IIPA on Piracy: Canada Still a Problem

The International Intellectual Property Alliance (IIPA) has issued its annual Special 301 Report to the United States Trade Representative (USTR) outlining its take on the state of international piracy.

IIPA members include the Entertainment Software Association (ESA), Motion Picture Association of America (MPAA), Business Software Alliance (BSA) and Recording Industry Association of America (RIAA).

The report identified 35 countries as hotspots for piracy, including Canada. It was recommended that Canada remain on the Priority Watch List as it “stands virtually alone among developed economies in the OECD (and far behind many developing countries) in failing to bring its laws into compliance with the global minimum world standards embodied in those Treaties.” It was also suggested that Mexico be added to the Priority List, as, "A mixture of legislative deficiencies and a lack of consistent, deterrent enforcement have made Canada and Mexico piracy havens."

Spain, which is already on the list, should be placed under “close scrutiny” according to the IIPA as “Enforcement in the online environment is made more difficult as a consequence of Spain’s Attorney General issuing a circular that decriminalizes infringements that occur via peer-to-peer (P2P) networks. “

Brazil was also a target of the report, with a recommendation that the country be kept on the Watch List due to increasing piracy and the “lack of an effective legal or practical framework for addressing it.”

Also mentioned in the report was a study done by the ESA into illegal downloading practices. In December of 2009 the group tracked 200 member-published titles across P2P. It was estimated that 9.78 million downloads of the games in question were completed over the timeframe.

The full list of countries on the Priority Watch List are: Argentina, Canada, Chile, Costa Rica, India, Indonesia, Mexico, China, Philippines and Russian Federation. Remaining lists, as well as individual reports for countries, can be viewed here.

Countries on the USTR Watch List risk being on the receiving end of sanctions imposed by the USTR.

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  1. FlakAttack says:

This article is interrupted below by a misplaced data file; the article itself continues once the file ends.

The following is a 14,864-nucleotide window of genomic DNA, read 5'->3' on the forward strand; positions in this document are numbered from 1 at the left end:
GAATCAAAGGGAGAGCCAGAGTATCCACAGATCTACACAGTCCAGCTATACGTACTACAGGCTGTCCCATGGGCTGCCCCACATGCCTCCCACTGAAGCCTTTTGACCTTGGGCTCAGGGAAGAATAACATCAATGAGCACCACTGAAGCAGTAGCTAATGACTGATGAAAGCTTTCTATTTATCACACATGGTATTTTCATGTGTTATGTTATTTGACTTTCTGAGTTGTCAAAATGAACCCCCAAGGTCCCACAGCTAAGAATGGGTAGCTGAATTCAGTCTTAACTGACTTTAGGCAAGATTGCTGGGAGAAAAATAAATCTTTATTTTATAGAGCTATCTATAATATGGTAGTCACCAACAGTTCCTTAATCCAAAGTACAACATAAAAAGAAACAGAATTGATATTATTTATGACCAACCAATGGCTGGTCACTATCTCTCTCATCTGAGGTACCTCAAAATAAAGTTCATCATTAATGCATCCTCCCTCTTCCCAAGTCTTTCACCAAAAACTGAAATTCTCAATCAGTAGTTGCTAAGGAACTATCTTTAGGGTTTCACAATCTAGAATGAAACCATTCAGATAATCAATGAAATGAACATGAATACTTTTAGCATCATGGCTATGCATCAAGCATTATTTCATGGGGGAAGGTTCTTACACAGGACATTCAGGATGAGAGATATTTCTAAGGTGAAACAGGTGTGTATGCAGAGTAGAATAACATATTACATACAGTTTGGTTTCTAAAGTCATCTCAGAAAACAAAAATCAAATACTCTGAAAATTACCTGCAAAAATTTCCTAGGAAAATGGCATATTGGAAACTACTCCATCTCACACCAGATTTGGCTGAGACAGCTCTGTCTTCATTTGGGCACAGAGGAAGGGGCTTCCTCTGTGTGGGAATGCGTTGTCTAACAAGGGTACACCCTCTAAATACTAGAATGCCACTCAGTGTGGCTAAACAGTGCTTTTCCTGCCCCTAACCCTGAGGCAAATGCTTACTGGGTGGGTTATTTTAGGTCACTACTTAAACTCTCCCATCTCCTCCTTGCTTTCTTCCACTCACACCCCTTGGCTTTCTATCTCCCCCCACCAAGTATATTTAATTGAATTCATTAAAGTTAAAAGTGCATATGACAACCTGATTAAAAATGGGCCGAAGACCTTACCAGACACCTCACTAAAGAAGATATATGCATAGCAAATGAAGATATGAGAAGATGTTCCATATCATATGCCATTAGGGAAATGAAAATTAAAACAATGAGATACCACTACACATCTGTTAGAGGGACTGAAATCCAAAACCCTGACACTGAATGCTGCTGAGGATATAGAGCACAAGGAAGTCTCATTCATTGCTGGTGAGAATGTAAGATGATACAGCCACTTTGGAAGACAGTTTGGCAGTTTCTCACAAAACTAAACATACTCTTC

There are not many things I like about my country, but the fact that 40 million people can drive the entire US government and all of its mega corporations crazy is something that pleases me greatly.

    Just so you guys know, this is recieving virtually no media coverage in Canada. People here really don’t give a shit what some US lobby group has to say about Canada, especially when it is not true and is merely a piece written with an agenda (or ignorance, you never know with these US lobbyists)

  2. Wormdundee says:

    I am proud of our country for pissing off the MPAA and RIAA. I feel like we’re doing something right if that is the case. Michael Geist is a goddamn hero.

  3. ZippyDSMlee says:

    Thats more like phaze 2, currently they want to control every instance of copying and distrobusion no matter how small it is.

    Until lobbying is a hanging offense I choose anarchy! CP/IP laws should not effect the daily life of common people! http://zippydsmlee.wordpress.com/

  4. SimonBob says:

    Actually, certain motion picture studios (Warner Bros. comes to mind) are threatening to stop showing audience-testing previews up here, alleging that the free screenings are where the pirates go to get their early bootlegs.  If they went through on that, it could cause negative ticket sale backlash from Canadians who wouldn’t want to go to movies until after the local press reviewed them, driving down opening weekend revenues.  The theatres don’t want that, so they’ll acquiese to any stupid demand (when I went to District 9 they had everything short of one of those airport full-body scanners) to hang onto their precious pre-release screenings.